by Jenn Tarrant | 25/11/2016

A few prep poses and some creative cueing can help your students move into Bow Pose joyfully and safely.


Backbends can be so rewarding for some students; for others, they just bring anxiety and pain. How can you help your students prepare for, and feel safe doing, a deep backbend, like Bow Pose? Let’s explore a few prep poses and some cueing that will ensure that your students approach Bow, mindfully—in a way that will build their self-confidence while honoring their bodies. 


Main Elements of Bow

Spinal extension

Hip extension

Shoulder extension

Core strength (specifically transverse abdominus, i.e., lower abs)

Adductor (inner thigh) strength


Most Challenging Elements

Avoiding compression in the low back

Keeping adductors strong to avoid knees “winging” out to the sides



Begin class with the Standing or Supine Warm-Up and a few Sun Salutations. As you move the class into Mountain 2, sprinkle these elements throughout class to help everyone get ready for the strength and flexibility Bow Pose requires.


Awaken the Shoulders

Be sure to include Chest Expansion to prepare the shoulders for the work ahead. Hands separated (holding an imaginary beach ball, or a real yoga block) allows the same action and sensations we’ll experience later in Bow.


Build Core Strength

Focus on inner thigh strength by cueing a Mountain–Chair Flow using the Core Ball in between the thighs (higher than the knees). This brings awareness and awakens the strength of the inner thighs (the adductors). We’ll need this strength later to keep our knees from winging out to the sides.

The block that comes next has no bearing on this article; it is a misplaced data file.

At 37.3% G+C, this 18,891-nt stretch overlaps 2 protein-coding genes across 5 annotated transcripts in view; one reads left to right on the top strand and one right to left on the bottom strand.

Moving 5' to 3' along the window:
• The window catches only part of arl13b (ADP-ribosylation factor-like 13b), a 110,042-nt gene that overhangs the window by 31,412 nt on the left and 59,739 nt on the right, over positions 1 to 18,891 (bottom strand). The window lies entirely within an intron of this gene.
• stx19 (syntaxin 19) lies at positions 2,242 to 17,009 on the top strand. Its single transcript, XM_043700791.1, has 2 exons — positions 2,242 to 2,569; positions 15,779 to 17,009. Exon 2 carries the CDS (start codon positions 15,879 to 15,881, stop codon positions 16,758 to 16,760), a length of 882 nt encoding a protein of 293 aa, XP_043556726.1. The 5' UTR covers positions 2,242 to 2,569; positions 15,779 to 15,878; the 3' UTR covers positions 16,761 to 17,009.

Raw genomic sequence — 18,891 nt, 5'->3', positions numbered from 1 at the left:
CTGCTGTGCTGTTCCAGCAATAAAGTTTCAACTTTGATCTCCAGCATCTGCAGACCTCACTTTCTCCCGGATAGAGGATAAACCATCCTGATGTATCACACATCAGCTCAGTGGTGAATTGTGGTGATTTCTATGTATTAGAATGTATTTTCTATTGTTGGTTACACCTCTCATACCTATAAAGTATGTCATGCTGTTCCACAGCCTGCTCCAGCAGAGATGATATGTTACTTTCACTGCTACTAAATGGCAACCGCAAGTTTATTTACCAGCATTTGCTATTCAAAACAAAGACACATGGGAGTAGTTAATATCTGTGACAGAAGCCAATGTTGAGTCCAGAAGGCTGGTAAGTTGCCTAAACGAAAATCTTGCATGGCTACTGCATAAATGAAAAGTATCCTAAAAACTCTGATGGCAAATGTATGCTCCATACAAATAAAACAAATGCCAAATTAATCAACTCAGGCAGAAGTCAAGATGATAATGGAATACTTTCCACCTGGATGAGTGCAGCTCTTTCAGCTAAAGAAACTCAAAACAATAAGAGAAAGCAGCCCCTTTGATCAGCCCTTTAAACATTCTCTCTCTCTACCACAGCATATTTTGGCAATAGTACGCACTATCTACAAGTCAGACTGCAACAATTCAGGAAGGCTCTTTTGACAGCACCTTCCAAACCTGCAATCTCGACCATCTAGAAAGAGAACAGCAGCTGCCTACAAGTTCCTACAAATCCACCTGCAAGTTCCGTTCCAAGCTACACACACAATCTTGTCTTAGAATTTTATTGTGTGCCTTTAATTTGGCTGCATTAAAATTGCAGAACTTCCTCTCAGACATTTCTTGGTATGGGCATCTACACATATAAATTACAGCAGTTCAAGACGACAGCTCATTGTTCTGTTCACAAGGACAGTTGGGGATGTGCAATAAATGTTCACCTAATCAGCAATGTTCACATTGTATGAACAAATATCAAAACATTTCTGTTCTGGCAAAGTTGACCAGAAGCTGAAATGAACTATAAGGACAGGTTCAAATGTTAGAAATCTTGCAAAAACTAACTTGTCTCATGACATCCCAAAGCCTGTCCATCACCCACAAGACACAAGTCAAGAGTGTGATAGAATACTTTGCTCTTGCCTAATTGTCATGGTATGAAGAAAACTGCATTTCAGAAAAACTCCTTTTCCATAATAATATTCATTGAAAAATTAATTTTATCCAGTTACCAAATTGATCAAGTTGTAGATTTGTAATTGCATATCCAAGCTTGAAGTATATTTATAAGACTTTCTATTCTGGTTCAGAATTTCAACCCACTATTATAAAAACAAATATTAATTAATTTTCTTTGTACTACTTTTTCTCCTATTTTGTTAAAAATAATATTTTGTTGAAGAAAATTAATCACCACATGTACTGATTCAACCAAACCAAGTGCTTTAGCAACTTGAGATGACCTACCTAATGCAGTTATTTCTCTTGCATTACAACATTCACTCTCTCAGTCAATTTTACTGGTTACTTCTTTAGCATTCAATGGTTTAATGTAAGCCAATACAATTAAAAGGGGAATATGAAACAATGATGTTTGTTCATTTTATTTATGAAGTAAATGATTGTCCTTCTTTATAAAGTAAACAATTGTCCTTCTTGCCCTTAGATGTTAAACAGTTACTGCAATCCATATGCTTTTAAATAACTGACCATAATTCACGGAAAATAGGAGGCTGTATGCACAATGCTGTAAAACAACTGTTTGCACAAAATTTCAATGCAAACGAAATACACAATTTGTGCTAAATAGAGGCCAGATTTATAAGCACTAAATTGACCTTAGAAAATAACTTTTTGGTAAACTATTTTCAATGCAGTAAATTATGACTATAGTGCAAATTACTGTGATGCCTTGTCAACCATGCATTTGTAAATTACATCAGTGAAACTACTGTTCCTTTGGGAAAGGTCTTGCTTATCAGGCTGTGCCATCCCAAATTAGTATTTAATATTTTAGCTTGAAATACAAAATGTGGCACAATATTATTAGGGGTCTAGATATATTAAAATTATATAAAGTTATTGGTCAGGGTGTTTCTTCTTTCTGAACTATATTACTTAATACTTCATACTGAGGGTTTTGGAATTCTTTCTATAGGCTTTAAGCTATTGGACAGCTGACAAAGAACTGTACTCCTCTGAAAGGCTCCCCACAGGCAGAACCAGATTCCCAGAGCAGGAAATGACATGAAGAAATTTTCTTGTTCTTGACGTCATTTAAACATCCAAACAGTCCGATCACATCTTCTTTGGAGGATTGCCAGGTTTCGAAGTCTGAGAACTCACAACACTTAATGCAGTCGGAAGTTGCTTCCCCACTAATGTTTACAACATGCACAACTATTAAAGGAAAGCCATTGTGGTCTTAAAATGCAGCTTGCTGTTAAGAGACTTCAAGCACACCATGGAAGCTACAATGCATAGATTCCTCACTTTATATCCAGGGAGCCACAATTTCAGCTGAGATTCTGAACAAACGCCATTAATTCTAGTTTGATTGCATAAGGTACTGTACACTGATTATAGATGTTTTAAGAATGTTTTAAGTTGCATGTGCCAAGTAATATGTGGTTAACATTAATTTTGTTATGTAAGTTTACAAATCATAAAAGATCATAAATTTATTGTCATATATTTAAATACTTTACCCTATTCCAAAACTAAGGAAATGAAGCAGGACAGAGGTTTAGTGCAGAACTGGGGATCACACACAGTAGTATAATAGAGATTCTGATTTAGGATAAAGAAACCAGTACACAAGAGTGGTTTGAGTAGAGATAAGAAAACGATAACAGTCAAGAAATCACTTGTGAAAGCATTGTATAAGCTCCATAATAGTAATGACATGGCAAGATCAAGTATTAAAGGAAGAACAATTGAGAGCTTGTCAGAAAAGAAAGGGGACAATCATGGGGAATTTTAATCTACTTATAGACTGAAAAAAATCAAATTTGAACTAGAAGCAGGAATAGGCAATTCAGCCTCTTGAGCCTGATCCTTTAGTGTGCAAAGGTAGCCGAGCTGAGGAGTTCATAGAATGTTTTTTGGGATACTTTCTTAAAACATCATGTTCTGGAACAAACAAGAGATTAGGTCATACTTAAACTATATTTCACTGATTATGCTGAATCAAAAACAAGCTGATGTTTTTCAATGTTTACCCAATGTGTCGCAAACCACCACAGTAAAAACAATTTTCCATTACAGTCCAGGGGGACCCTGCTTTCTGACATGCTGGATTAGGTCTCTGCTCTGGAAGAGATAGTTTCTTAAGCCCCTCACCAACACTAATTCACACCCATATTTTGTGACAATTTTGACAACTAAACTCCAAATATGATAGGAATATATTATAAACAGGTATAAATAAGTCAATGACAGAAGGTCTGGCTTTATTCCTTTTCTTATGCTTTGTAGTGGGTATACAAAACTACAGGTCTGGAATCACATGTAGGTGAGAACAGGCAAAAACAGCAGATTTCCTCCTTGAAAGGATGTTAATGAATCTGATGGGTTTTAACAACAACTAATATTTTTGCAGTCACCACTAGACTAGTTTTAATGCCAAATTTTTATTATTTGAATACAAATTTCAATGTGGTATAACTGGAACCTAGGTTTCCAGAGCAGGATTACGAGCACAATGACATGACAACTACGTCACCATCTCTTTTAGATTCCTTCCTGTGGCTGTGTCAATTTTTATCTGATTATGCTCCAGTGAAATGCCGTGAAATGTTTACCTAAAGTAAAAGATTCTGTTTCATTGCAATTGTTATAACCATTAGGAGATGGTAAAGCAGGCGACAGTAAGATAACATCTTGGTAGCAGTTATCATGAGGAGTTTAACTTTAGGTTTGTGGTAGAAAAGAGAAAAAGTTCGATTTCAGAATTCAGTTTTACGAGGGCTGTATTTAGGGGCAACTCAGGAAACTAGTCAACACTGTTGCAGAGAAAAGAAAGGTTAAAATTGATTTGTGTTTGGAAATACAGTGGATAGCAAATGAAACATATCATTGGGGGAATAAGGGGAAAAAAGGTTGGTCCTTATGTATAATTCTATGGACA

Bring awareness and strength to the lower abdominals by cueing neutral hips in Warrior Poses and Lunges. For most students, finding a neutral pelvic girdle in these poses requires conscious abdominal work. A cue that works well is to pretend the pelvic girdle is a bowl filled with water. Invite your students to find a position that keeps the water from spilling out; this means the hips will sit level to the floor instead of tilting one way or another.


Practice Camel Pose (standing, kneeling, or both), and emphasize engaging the lower abdominals to protect and lengthen the lower back. If a student feels any pinching or discomfort in the lower back in Camel Pose, Bow Pose will likely not be the best choice for practice today.


Explore the Extensions

Dancer Pose is an excellent pose to test the waters one side at a time. Cue creating a strong foundation and then shift the weight into the right foot. Bending the left knee, reach back with the left arm to hold onto the inside of the left ankle (avoid the foot here and take advantage of the strength the ankle provides). If the shoulder will allow it, stretch the right arm overhead for added balance. Check in with the adductors: are they engaged? Both knees should still be in neutral alignment. Lifting through the abdominals, begin to press the ankle into the hand and hand into the ankle. Allow the hip and shoulder to extend back. If this is comfortable (pain-free), students can then begin to flex forward at the right hip, leading with the heart center and keeping the spine long. Repeat on the other side.